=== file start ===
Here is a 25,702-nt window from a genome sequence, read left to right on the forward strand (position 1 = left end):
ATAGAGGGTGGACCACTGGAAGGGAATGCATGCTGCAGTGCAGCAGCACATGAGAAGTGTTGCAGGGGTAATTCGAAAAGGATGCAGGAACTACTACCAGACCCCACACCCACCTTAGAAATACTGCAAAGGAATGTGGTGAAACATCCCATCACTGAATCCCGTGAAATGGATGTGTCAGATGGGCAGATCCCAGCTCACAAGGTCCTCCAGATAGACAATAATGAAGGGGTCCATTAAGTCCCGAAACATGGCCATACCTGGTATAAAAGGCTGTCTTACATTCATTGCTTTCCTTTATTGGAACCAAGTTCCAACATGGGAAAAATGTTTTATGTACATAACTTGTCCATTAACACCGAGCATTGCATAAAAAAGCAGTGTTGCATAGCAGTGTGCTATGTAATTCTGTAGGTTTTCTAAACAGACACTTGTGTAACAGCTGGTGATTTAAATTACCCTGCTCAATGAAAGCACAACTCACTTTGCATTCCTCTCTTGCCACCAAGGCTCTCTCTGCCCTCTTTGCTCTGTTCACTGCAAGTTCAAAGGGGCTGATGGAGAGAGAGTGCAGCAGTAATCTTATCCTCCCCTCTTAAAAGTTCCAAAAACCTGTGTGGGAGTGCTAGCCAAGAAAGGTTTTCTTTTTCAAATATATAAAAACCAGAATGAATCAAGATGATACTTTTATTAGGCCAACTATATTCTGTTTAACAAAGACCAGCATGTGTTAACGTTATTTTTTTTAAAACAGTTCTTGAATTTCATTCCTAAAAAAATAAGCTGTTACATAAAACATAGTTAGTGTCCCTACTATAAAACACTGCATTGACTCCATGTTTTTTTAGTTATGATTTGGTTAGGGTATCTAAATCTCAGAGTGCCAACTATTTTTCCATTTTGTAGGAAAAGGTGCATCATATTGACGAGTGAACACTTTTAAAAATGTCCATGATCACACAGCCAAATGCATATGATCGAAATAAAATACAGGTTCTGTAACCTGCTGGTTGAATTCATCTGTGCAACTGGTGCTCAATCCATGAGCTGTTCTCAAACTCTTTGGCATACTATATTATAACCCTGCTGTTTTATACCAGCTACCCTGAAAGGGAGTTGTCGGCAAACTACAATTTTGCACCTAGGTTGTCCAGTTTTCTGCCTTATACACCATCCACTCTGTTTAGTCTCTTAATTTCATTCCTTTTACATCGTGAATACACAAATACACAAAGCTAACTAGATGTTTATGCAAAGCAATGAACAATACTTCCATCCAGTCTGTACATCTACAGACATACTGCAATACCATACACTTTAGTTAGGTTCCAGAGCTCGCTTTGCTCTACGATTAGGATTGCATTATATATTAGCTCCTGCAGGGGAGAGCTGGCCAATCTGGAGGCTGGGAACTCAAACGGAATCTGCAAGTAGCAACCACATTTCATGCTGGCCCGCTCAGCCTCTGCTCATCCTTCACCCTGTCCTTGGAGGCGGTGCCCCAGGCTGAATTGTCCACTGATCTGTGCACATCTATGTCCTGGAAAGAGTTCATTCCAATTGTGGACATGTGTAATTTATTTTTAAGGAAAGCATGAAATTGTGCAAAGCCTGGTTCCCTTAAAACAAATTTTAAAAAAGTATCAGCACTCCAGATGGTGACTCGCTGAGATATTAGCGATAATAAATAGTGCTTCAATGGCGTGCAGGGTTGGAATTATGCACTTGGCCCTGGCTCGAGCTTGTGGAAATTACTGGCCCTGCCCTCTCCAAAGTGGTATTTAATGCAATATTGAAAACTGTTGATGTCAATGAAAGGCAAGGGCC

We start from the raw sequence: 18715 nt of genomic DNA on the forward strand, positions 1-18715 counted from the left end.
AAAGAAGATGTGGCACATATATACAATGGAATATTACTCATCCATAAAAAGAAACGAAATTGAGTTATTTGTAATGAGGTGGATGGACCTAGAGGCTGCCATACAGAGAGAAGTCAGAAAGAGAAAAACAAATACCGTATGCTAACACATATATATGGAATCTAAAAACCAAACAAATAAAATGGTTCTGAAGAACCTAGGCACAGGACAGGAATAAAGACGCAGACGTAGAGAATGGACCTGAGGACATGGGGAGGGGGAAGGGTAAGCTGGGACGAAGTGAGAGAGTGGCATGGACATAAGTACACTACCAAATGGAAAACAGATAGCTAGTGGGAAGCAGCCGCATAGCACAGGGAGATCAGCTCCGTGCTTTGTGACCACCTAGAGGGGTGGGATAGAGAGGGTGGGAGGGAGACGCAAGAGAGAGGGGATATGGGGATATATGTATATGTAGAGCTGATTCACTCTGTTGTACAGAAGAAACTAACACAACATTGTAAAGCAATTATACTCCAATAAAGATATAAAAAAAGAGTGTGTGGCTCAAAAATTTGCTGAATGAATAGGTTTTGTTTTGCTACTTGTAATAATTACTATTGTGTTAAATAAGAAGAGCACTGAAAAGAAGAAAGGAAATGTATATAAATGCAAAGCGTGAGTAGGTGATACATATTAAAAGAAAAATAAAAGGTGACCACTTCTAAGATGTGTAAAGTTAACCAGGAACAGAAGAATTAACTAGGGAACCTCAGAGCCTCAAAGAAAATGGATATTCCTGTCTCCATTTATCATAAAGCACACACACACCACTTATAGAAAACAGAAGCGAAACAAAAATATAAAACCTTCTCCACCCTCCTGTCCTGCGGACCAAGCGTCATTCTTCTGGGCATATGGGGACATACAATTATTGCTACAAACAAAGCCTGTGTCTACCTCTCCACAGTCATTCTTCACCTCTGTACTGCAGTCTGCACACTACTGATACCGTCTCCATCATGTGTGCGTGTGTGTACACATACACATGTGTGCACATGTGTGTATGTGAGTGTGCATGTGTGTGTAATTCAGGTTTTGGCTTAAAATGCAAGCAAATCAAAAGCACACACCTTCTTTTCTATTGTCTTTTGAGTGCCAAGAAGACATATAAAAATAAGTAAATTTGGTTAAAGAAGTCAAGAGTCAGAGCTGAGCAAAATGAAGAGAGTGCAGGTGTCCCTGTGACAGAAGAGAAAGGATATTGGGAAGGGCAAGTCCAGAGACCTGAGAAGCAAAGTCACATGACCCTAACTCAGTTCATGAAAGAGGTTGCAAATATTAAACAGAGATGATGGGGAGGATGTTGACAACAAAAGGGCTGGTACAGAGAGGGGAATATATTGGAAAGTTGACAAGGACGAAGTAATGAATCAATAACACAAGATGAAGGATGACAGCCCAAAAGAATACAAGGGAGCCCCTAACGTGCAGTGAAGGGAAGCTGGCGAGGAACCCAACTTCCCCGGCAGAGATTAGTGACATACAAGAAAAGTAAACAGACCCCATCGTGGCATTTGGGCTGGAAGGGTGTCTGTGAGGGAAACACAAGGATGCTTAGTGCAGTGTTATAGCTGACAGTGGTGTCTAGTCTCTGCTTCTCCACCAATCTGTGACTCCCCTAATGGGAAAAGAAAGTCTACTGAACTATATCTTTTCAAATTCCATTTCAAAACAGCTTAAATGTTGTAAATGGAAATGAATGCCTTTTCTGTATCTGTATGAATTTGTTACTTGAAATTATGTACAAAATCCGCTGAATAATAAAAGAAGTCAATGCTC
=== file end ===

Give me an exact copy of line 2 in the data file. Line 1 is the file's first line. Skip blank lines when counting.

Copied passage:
ATAGAGGGTGGACCACTGGAAGGGAATGCATGCTGCAGTGCAGCAGCACATGAGAAGTGTTGCAGGGGTAATTCGAAAAGGATGCAGGAACTACTACCAGACCCCACACCCACCTTAGAAATACTGCAAAGGAATGTGGTGAAACATCCCATCACTGAATCCCGTGAAATGGATGTGTCAGATGGGCAGATCCCAGCTCACAAGGTCCTCCAGATAGACAATAATGAAGGGGTCCATTAAGTCCCGAAACATGGCCATACCTGGTATAAAAGGCTGTCTTACATTCATTGCTTTCCTTTATTGGAACCAAGTTCCAACATGGGAAAAATGTTTTATGTACATAACTTGTCCATTAACACCGAGCATTGCATAAAAAAGCAGTGTTGCATAGCAGTGTGCTATGTAATTCTGTAGGTTTTCTAAACAGACACTTGTGTAACAGCTGGTGATTTAAATTACCCTGCTCAATGAAAGCACAACTCACTTTGCATTCCTCTCTTGCCACCAAGGCTCTCTCTGCCCTCTTTGCTCTGTTCACTGCAAGTTCAAAGGGGCTGATGGAGAGAGAGTGCAGCAGTAATCTTATCCTCCCCTCTTAAAAGTTCCAAAAACCTGTGTGGGAGTGCTAGCCAAGAAAGGTTTTCTTTTTCAAATATATAAAAACCAGAATGAATCAAGATGATACTTTTATTAGGCCAACTATATTCTGTTTAACAAAGACCAGCATGTGTTAACGTTATTTTTTTTAAAACAGTTCTTGAATTTCATTCCTAAAAAAATAAGCTGTTACATAAAACATAGTTAGTGTCCCTACTATAAAACACTGCATTGACTCCATGTTTTTTTAGTTATGATTTGGTTAGGGTATCTAAATCTCAGAGTGCCAACTATTTTTCCATTTTGTAGGAAAAGGTGCATCATATTGACGAGTGAACACTTTTAAAAATGTCCATGATCACACAGCCAAATGCATATGATCGAAATAAAATACAGGTTCTGTAACCTGCTGGTTGAATTCATCTGTGCAACTGGTGCTCAATCCATGAGCTGTTCTCAAACTCTTTGGCATACTATATTATAACCCTGCTGTTTTATACCAGCTACCCTGAAAGGGAGTTGTCGGCAAACTACAATTTTGCACCTAGGTTGTCCAGTTTTCTGCCTTATACACCATCCACTCTGTTTAGTCTCTTAATTTCATTCCTTTTACATCGTGAATACACAAATACACAAAGCTAACTAGATGTTTATGCAAAGCAATGAACAATACTTCCATCCAGTCTGTACATCTACAGACATACTGCAATACCATACACTTTAGTTAGGTTCCAGAGCTCGCTTTGCTCTACGATTAGGATTGCATTATATATTAGCTCCTGCAGGGGAGAGCTGGCCAATCTGGAGGCTGGGAACTCAAACGGAATCTGCAAGTAGCAACCACATTTCATGCTGGCCCGCTCAGCCTCTGCTCATCCTTCACCCTGTCCTTGGAGGCGGTGCCCCAGGCTGAATTGTCCACTGATCTGTGCACATCTATGTCCTGGAAAGAGTTCATTCCAATTGTGGACATGTGTAATTTATTTTTAAGGAAAGCATGAAATTGTGCAAAGCCTGGTTCCCTTAAAACAAATTTTAAAAAAGTATCAGCACTCCAGATGGTGACTCGCTGAGATATTAGCGATAATAAATAGTGCTTCAATGGCGTGCAGGGTTGGAATTATGCACTTGGCCCTGGCTCGAGCTTGTGGAAATTACTGGCCCTGCCCTCTCCAAAGTGGTATTTAATGCAATATTGAAAACTGTTGATGTCAATGAAAGGCAAGGGCC